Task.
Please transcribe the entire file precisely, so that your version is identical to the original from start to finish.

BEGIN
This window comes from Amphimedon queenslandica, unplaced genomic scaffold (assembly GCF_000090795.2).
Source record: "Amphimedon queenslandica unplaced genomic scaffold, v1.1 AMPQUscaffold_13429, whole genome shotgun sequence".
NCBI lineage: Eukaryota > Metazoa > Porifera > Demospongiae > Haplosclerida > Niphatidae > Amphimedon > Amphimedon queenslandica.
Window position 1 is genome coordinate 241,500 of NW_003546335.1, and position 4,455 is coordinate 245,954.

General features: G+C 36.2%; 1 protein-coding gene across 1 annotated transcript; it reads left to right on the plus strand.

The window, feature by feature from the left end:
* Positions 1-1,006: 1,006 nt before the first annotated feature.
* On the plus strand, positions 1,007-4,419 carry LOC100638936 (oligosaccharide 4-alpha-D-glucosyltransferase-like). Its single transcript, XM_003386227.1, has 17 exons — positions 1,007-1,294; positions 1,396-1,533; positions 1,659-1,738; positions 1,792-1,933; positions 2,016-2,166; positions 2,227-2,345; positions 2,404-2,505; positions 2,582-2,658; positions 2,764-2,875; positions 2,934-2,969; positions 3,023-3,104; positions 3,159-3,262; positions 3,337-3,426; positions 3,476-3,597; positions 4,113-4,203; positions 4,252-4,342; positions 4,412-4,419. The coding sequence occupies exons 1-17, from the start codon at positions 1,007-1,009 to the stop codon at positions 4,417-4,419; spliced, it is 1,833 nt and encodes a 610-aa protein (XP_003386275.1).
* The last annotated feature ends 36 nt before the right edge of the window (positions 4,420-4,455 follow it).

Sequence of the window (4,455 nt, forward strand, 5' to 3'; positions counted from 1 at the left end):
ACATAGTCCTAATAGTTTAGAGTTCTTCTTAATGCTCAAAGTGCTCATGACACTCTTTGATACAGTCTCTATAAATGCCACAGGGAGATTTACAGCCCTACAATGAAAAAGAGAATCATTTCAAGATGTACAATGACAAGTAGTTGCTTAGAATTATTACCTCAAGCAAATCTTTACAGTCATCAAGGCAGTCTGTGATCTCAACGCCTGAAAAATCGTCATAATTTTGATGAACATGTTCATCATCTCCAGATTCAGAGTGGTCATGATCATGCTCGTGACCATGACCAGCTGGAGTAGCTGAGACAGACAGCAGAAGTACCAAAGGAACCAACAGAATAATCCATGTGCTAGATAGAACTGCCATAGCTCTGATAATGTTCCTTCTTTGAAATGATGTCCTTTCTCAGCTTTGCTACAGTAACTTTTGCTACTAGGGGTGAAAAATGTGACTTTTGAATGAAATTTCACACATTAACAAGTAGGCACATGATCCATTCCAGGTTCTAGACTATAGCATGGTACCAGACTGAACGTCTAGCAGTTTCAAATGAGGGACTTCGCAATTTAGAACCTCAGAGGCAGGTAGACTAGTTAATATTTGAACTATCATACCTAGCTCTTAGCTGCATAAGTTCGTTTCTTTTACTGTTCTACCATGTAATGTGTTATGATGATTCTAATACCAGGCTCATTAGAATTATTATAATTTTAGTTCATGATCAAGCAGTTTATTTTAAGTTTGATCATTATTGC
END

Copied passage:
This window comes from Amphimedon queenslandica, unplaced genomic scaffold (assembly GCF_000090795.2).
Source record: "Amphimedon queenslandica unplaced genomic scaffold, v1.1 AMPQUscaffold_13429, whole genome shotgun sequence".
NCBI lineage: Eukaryota > Metazoa > Porifera > Demospongiae > Haplosclerida > Niphatidae > Amphimedon > Amphimedon queenslandica.
Window position 1 is genome coordinate 241,500 of NW_003546335.1, and position 4,455 is coordinate 245,954.

General features: G+C 36.2%; 1 protein-coding gene across 1 annotated transcript; it reads left to right on the plus strand.

The window, feature by feature from the left end:
* Positions 1-1,006: 1,006 nt before the first annotated feature.
* On the plus strand, positions 1,007-4,419 carry LOC100638936 (oligosaccharide 4-alpha-D-glucosyltransferase-like). Its single transcript, XM_003386227.1, has 17 exons — positions 1,007-1,294; positions 1,396-1,533; positions 1,659-1,738; positions 1,792-1,933; positions 2,016-2,166; positions 2,227-2,345; positions 2,404-2,505; positions 2,582-2,658; positions 2,764-2,875; positions 2,934-2,969; positions 3,023-3,104; positions 3,159-3,262; positions 3,337-3,426; positions 3,476-3,597; positions 4,113-4,203; positions 4,252-4,342; positions 4,412-4,419. The coding sequence occupies exons 1-17, from the start codon at positions 1,007-1,009 to the stop codon at positions 4,417-4,419; spliced, it is 1,833 nt and encodes a 610-aa protein (XP_003386275.1).
* The last annotated feature ends 36 nt before the right edge of the window (positions 4,420-4,455 follow it).

Sequence of the window (4,455 nt, forward strand, 5' to 3'; positions counted from 1 at the left end):
ACATAGTCCTAATAGTTTAGAGTTCTTCTTAATGCTCAAAGTGCTCATGACACTCTTTGATACAGTCTCTATAAATGCCACAGGGAGATTTACAGCCCTACAATGAAAAAGAGAATCATTTCAAGATGTACAATGACAAGTAGTTGCTTAGAATTATTACCTCAAGCAAATCTTTACAGTCATCAAGGCAGTCTGTGATCTCAACGCCTGAAAAATCGTCATAATTTTGATGAACATGTTCATCATCTCCAGATTCAGAGTGGTCATGATCATGCTCGTGACCATGACCAGCTGGAGTAGCTGAGACAGACAGCAGAAGTACCAAAGGAACCAACAGAATAATCCATGTGCTAGATAGAACTGCCATAGCTCTGATAATGTTCCTTCTTTGAAATGATGTCCTTTCTCAGCTTTGCTACAGTAACTTTTGCTACTAGGGGTGAAAAATGTGACTTTTGAATGAAATTTCACACATTAACAAGTAGGCACATGATCCATTCCAGGTTCTAGACTATAGCATGGTACCAGACTGAACGTCTAGCAGTTTCAAATGAGGGACTTCGCAATTTAGAACCTCAGAGGCAGGTAGACTAGTTAATATTTGAACTATCATACCTAGCTCTTAGCTGCATAAGTTCGTTTCTTTTACTGTTCTACCATGTAATGTGTTATGATGATTCTAATACCAGGCTCATTAGAATTATTATAATTTTAGTTCATGATCAAGCAGTTTATTTTAAGTTTGATCATTATTGC